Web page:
Presentation on theme: "The Gospel According to John. John’s Gospel In the Synoptics, Jesus is a healer whose teachings deal primarily with Torah reinterpretation. John describes."— Presentation transcript:
John’s Gospel In the Synoptics, Jesus is a healer whose teachings deal primarily with Torah reinterpretation. John describes Jesus as a n embodiment of heavenly Wisdom who performs no exorcism and whose message centers on his own divine nature. Jesus is the human form of God’s celestial Word To John, Jesus’ crucifixion is not a humiliating ordeal (as mark characterizes it) But a glorification that frees Jesus to return to heaven. Rather than emphasizing the second coming, it argues that the risen Christ is eternally present in the invisible form of a surrogate, the Holy Spirit which continues to inspire and direct the believing community.
Four Divisions of John 1.prologue Chapter 1 2.Book of Signs recounting seven miraculous deeds (2:1-11:57) 3.The book of Glory. A reinterpretation of the Passion (12:1-20:31) 4.Epilogue 21:1-25
Date and Place of composition Tradition says it was written in Ephesus, and that is possible, though other places have been proposed. The gospel mentions Christian believers being expelled by synagogues (9:22, 34-35) and this process didn’t happen until around 85-90 CE. This suggests that the decisive break between the church and the synagogue was already in effect when the Gospel was written. Also, it couldn’t have been too late because fragments from John’s gospel have been found in Northern Egypt and dated at about 125-150CE. For the Gospel to have spread that far by that time, it must have been composed earlier. For these reasons, it’s usually dates about 90-100 CE.
St John Fragment A fragment of the fourth gospel Fragment of St. John's gospel. This small fragment of St John's Gospel, less than nine centimetres high and containing on the one side part of verses 18:31-33, on the other of verses 18:37-38 of chapter xviii. It was originally discovered in Egypt and dated in the first half of the second century A.D., making it the earliest known fragment of the New Testament in any language. It provides valuable evidence of the spread of Christianity in areas distant from the land of its origin; it is particularly interesting to know that among the books read by the early Christians in Upper Egypt was St John's Gospel, commonly regarded as one of the latest of the books of the New Testament.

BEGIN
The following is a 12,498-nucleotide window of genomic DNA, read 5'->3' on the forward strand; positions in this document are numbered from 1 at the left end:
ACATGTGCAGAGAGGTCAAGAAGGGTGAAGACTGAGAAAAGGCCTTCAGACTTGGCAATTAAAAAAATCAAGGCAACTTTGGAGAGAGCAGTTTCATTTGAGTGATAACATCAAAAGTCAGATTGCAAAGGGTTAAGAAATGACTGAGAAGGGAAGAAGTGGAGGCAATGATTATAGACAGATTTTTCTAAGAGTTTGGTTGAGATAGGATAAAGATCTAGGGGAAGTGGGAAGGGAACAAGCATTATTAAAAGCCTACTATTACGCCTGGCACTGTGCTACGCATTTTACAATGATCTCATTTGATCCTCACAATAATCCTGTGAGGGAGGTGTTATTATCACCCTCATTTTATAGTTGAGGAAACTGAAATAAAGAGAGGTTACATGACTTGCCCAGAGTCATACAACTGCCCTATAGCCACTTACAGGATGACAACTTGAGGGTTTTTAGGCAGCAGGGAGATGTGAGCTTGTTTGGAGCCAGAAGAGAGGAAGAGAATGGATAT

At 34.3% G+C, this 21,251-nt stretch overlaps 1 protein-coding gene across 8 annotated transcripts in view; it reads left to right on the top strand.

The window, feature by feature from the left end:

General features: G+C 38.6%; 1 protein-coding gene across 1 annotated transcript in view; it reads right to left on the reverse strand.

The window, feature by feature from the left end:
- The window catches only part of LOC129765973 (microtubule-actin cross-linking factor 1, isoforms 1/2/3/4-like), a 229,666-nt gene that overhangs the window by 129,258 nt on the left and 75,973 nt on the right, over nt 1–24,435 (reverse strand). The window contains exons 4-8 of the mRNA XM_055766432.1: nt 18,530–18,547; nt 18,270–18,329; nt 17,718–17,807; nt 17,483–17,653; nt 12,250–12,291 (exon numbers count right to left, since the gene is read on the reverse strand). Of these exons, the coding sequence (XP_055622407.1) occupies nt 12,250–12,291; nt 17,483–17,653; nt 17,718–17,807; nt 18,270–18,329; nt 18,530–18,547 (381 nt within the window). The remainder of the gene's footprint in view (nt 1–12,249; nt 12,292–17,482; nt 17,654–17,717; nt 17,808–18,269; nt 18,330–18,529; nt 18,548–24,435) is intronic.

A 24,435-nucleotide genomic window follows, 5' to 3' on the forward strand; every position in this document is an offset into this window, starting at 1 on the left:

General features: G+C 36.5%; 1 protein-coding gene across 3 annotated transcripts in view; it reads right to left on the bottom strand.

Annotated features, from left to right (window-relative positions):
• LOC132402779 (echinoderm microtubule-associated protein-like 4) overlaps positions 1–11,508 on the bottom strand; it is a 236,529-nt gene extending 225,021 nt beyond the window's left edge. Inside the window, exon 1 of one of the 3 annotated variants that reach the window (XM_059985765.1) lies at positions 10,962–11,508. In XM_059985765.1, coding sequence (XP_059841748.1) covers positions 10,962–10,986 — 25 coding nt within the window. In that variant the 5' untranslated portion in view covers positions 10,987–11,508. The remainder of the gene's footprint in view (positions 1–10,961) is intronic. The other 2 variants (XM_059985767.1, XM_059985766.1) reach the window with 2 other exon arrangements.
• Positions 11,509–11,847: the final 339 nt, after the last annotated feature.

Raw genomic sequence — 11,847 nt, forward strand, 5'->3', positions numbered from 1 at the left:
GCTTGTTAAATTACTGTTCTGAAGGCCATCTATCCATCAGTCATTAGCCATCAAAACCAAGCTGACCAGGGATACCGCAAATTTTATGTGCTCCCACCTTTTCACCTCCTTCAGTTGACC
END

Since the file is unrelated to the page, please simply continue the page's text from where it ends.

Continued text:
The Writer Tradition says it was written by Jesus’ disciple John, brother of James at Ephesus. The same one believed to have written 1, 2, and 3 John and Revelation. This is unlikely because it was written late and because the John is never identified as the author within the tesxt. Author likes to present spiritual contrasts: light- dark, spirit-of-error vs. spirit-of-truth. Chapter 21 was probably added later by an editor.
The One Whom Jesus Loved The “Beloved” disciple. Early traditions say this was John, but this disciple is never named. Given credit as author (21:23-24) Leaned on Jesus’ breast (13:23) Asks Jesus Peter’s question about who will betray him. He was acquainted with the high priest (18:15-18) He is only male disciple at the crucifixion and is entrusted with caring for Jesus’ mother, making him like Jesus’ brother. (19:26-27) He outran Peter going to the tomb (20:2-10) Rumored that he wouldn’t die (21:20-22)
Differences in John’s Portrait of Jesus 1 No birth story or virgin birth Emphasis on Jesus’ spiritual origin; he is the eternal “logos” word of God become flesh making his manner of conception is irrelevant 2 No record of baptismJesus’ independence and superiority to John the Baptist is emphasized 3 No time of temptation in the desert John’s Jesus is so unified with the Father that worldly temptation seems impossible 4 No exorcismsJesus overcomes evil through his personal revelation of divine truth rather than through the casting out of demons (Mk & Mt especially)
Differences in John’s Portrait of Jesus 5 Never devalued by family or friends There is a little friction between Jesus and his brothers (7:1-6). Otherwise, he meets lots of opposition, but his character is too commanding to be devalued by anyone. 6 No short parables of the synoptic type. Rather than homely images of agriculture or domestic life, Jesus gives long philosophical speeches often focusing on his own nature. He does this both publicly and privately in Galilee and Jerusalem. 7 No reinterpretations of Mosaic Law There is a focus on only one new commandment—to love. True love is the sole distinguishing mark of a true believer. 8 No prediction of Jerusalem's fall